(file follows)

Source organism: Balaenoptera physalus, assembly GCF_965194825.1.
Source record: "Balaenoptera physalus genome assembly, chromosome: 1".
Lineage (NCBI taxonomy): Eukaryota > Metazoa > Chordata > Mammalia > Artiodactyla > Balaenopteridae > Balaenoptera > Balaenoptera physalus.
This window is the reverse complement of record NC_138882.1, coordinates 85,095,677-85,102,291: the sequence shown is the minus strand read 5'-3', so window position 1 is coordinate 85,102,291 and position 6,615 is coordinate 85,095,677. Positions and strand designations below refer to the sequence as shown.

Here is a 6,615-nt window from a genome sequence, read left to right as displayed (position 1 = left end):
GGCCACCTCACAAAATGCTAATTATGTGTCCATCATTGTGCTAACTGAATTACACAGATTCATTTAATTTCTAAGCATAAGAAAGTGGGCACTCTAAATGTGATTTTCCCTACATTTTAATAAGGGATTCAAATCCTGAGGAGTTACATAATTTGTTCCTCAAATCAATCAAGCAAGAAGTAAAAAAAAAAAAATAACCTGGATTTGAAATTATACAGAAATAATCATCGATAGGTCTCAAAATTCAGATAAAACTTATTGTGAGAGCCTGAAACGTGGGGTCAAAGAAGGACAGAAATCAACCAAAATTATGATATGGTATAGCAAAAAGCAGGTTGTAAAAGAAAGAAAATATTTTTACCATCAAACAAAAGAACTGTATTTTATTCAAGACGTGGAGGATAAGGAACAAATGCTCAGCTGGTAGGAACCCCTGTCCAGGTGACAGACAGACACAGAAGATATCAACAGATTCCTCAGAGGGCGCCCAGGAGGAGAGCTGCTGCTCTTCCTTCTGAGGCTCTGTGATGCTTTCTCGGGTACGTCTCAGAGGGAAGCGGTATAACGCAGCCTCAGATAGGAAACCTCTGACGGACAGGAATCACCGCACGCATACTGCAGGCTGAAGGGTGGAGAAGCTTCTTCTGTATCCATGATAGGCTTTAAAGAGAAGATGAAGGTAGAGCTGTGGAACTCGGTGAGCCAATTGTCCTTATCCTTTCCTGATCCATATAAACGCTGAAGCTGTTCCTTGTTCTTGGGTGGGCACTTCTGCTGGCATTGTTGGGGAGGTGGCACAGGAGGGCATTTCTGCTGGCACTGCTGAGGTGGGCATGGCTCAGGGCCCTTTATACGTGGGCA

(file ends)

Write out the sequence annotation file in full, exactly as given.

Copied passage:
Source organism: Balaenoptera physalus, assembly GCF_965194825.1.
Source record: "Balaenoptera physalus genome assembly, chromosome: 1".
Lineage (NCBI taxonomy): Eukaryota > Metazoa > Chordata > Mammalia > Artiodactyla > Balaenopteridae > Balaenoptera > Balaenoptera physalus.
This window is the reverse complement of record NC_138882.1, coordinates 85,095,677-85,102,291: the sequence shown is the minus strand read 5'-3', so window position 1 is coordinate 85,102,291 and position 6,615 is coordinate 85,095,677. Positions and strand designations below refer to the sequence as shown.

Here is a 6,615-nt window from a genome sequence, read left to right as displayed (position 1 = left end):
GGCCACCTCACAAAATGCTAATTATGTGTCCATCATTGTGCTAACTGAATTACACAGATTCATTTAATTTCTAAGCATAAGAAAGTGGGCACTCTAAATGTGATTTTCCCTACATTTTAATAAGGGATTCAAATCCTGAGGAGTTACATAATTTGTTCCTCAAATCAATCAAGCAAGAAGTAAAAAAAAAAAAATAACCTGGATTTGAAATTATACAGAAATAATCATCGATAGGTCTCAAAATTCAGATAAAACTTATTGTGAGAGCCTGAAACGTGGGGTCAAAGAAGGACAGAAATCAACCAAAATTATGATATGGTATAGCAAAAAGCAGGTTGTAAAAGAAAGAAAATATTTTTACCATCAAACAAAAGAACTGTATTTTATTCAAGACGTGGAGGATAAGGAACAAATGCTCAGCTGGTAGGAACCCCTGTCCAGGTGACAGACAGACACAGAAGATATCAACAGATTCCTCAGAGGGCGCCCAGGAGGAGAGCTGCTGCTCTTCCTTCTGAGGCTCTGTGATGCTTTCTCGGGTACGTCTCAGAGGGAAGCGGTATAACGCAGCCTCAGATAGGAAACCTCTGACGGACAGGAATCACCGCACGCATACTGCAGGCTGAAGGGTGGAGAAGCTTCTTCTGTATCCATGATAGGCTTTAAAGAGAAGATGAAGGTAGAGCTGTGGAACTCGGTGAGCCAATTGTCCTTATCCTTTCCTGATCCATATAAACGCTGAAGCTGTTCCTTGTTCTTGGGTGGGCACTTCTGCTGGCATTGTTGGGGAGGTGGCACAGGAGGGCATTTCTGCTGGCACTGCTGAGGTGGGCATGGCTCAGGGCCCTTTATACGTGGGCA